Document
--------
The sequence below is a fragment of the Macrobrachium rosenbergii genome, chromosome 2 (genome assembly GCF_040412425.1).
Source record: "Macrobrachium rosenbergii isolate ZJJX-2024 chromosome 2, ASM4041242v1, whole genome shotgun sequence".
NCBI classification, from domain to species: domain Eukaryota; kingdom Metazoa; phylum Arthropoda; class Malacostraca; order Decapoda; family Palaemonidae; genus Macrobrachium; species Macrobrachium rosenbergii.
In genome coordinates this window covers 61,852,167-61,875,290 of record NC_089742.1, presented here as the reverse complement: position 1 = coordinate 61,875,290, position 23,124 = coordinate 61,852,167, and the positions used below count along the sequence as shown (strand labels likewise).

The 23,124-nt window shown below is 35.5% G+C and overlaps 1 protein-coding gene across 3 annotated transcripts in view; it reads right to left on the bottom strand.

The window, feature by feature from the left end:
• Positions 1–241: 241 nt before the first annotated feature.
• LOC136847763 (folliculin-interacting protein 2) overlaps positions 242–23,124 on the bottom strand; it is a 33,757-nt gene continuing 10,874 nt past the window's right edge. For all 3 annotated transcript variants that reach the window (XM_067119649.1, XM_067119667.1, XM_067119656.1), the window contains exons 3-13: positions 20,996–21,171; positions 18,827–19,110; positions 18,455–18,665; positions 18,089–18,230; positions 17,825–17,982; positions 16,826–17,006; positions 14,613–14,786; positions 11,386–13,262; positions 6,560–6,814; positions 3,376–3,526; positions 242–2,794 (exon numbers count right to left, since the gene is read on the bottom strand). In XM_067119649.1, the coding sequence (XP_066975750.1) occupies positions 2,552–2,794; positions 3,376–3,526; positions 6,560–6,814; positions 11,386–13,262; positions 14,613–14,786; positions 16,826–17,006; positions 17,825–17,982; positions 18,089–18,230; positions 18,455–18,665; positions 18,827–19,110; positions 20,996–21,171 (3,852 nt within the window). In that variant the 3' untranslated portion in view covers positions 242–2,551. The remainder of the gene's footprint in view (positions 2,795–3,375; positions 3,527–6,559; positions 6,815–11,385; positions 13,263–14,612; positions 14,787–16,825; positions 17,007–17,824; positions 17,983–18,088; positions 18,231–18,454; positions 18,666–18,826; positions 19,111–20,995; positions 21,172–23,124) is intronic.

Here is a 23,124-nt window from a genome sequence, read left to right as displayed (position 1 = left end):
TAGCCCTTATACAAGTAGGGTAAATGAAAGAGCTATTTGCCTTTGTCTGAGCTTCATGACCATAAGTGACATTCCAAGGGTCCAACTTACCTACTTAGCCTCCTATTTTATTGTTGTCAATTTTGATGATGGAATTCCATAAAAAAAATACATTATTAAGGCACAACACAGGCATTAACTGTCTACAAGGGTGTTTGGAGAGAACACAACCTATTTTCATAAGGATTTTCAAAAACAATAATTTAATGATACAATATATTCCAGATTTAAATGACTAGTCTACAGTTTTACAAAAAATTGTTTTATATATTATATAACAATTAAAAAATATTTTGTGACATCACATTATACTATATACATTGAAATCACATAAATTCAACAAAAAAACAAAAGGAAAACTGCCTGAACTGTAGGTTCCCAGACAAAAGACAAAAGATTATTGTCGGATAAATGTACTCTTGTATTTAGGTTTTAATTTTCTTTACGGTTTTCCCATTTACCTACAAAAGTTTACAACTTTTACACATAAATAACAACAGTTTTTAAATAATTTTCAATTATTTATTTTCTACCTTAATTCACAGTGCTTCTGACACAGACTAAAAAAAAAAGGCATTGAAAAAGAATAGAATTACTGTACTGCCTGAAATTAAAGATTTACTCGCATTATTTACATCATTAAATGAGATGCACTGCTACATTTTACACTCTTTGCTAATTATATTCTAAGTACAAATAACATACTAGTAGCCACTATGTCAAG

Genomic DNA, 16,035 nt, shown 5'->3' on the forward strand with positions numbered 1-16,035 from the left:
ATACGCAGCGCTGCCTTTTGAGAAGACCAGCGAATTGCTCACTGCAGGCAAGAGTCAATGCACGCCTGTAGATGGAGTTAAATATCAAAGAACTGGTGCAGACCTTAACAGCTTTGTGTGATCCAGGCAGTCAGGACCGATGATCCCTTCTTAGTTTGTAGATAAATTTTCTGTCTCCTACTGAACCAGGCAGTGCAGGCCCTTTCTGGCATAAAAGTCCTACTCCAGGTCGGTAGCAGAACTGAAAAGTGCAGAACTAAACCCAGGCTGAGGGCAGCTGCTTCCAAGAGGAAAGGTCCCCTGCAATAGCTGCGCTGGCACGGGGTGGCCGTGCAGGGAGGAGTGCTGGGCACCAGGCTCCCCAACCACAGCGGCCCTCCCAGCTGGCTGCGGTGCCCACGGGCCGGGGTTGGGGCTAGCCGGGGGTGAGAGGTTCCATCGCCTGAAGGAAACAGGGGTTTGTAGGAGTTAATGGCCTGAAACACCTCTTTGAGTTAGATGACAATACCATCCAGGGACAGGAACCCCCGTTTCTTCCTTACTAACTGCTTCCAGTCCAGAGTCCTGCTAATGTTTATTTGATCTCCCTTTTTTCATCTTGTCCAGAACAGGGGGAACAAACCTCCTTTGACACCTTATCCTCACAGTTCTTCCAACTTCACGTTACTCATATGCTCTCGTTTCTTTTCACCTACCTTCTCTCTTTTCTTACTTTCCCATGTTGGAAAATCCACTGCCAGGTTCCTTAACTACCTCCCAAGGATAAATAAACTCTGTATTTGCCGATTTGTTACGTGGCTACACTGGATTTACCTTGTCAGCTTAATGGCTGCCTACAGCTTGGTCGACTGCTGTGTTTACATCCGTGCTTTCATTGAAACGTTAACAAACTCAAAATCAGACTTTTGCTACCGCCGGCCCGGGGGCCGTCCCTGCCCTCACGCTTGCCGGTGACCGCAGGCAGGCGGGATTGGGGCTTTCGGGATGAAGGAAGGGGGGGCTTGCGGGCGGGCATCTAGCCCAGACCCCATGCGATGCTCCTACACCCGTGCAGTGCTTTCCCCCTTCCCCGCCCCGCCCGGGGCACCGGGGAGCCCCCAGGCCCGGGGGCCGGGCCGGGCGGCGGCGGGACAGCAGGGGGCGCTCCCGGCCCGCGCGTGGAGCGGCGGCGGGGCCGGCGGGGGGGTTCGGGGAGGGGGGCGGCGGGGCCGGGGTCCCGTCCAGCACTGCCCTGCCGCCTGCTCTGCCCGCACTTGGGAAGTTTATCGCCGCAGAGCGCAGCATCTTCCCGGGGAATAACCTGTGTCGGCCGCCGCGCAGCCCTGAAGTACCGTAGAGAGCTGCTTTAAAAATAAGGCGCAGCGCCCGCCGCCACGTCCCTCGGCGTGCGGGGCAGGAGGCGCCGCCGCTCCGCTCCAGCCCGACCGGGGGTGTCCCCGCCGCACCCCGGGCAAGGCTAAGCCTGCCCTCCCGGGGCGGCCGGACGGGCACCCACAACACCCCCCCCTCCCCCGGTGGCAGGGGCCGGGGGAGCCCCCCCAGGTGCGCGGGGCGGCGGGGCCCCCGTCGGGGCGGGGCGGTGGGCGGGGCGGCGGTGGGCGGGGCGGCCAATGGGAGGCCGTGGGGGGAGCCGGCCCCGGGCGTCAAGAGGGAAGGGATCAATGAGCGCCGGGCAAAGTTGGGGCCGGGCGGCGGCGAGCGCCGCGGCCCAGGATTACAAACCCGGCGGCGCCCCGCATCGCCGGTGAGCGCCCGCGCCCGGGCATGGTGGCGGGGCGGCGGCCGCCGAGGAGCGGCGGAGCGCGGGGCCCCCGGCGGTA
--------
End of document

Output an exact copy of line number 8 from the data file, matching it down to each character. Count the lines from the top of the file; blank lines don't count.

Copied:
• LOC136847763 (folliculin-interacting protein 2) overlaps positions 242–23,124 on the bottom strand; it is a 33,757-nt gene continuing 10,874 nt past the window's right edge. For all 3 annotated transcript variants that reach the window (XM_067119649.1, XM_067119667.1, XM_067119656.1), the window contains exons 3-13: positions 20,996–21,171; positions 18,827–19,110; positions 18,455–18,665; positions 18,089–18,230; positions 17,825–17,982; positions 16,826–17,006; positions 14,613–14,786; positions 11,386–13,262; positions 6,560–6,814; positions 3,376–3,526; positions 242–2,794 (exon numbers count right to left, since the gene is read on the bottom strand). In XM_067119649.1, the coding sequence (XP_066975750.1) occupies positions 2,552–2,794; positions 3,376–3,526; positions 6,560–6,814; positions 11,386–13,262; positions 14,613–14,786; positions 16,826–17,006; positions 17,825–17,982; positions 18,089–18,230; positions 18,455–18,665; positions 18,827–19,110; positions 20,996–21,171 (3,852 nt within the window). In that variant the 3' untranslated portion in view covers positions 242–2,551. The remainder of the gene's footprint in view (positions 2,795–3,375; positions 3,527–6,559; positions 6,815–11,385; positions 13,263–14,612; positions 14,787–16,825; positions 17,007–17,824; positions 17,983–18,088; positions 18,231–18,454; positions 18,666–18,826; positions 19,111–20,995; positions 21,172–23,124) is intronic.